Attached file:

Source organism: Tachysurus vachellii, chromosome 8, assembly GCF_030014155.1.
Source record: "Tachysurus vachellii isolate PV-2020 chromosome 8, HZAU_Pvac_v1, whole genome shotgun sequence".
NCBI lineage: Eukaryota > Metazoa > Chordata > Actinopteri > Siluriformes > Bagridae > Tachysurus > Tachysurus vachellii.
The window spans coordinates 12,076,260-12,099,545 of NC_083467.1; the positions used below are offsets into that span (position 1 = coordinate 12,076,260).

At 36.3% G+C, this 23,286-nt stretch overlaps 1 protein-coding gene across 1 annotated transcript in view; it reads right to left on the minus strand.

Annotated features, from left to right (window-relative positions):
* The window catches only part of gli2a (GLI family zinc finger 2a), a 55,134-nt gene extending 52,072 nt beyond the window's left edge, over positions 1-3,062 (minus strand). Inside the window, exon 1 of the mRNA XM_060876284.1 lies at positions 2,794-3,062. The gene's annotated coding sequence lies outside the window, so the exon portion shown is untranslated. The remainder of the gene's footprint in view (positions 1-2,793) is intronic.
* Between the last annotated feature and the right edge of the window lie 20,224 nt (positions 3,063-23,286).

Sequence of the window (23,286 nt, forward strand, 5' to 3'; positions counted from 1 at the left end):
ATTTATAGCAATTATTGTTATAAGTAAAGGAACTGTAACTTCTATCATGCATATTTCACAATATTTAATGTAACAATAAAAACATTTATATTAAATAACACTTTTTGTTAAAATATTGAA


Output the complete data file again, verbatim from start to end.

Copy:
Source organism: Tachysurus vachellii, chromosome 8, assembly GCF_030014155.1.
Source record: "Tachysurus vachellii isolate PV-2020 chromosome 8, HZAU_Pvac_v1, whole genome shotgun sequence".
NCBI lineage: Eukaryota > Metazoa > Chordata > Actinopteri > Siluriformes > Bagridae > Tachysurus > Tachysurus vachellii.
The window spans coordinates 12,076,260-12,099,545 of NC_083467.1; the positions used below are offsets into that span (position 1 = coordinate 12,076,260).

At 36.3% G+C, this 23,286-nt stretch overlaps 1 protein-coding gene across 1 annotated transcript in view; it reads right to left on the minus strand.

Annotated features, from left to right (window-relative positions):
* The window catches only part of gli2a (GLI family zinc finger 2a), a 55,134-nt gene extending 52,072 nt beyond the window's left edge, over positions 1-3,062 (minus strand). Inside the window, exon 1 of the mRNA XM_060876284.1 lies at positions 2,794-3,062. The gene's annotated coding sequence lies outside the window, so the exon portion shown is untranslated. The remainder of the gene's footprint in view (positions 1-2,793) is intronic.
* Between the last annotated feature and the right edge of the window lie 20,224 nt (positions 3,063-23,286).

Sequence of the window (23,286 nt, forward strand, 5' to 3'; positions counted from 1 at the left end):
ATTTATAGCAATTATTGTTATAAGTAAAGGAACTGTAACTTCTATCATGCATATTTCACAATATTTAATGTAACAATAAAAACATTTATATTAAATAACACTTTTTGTTAAAATATTGAA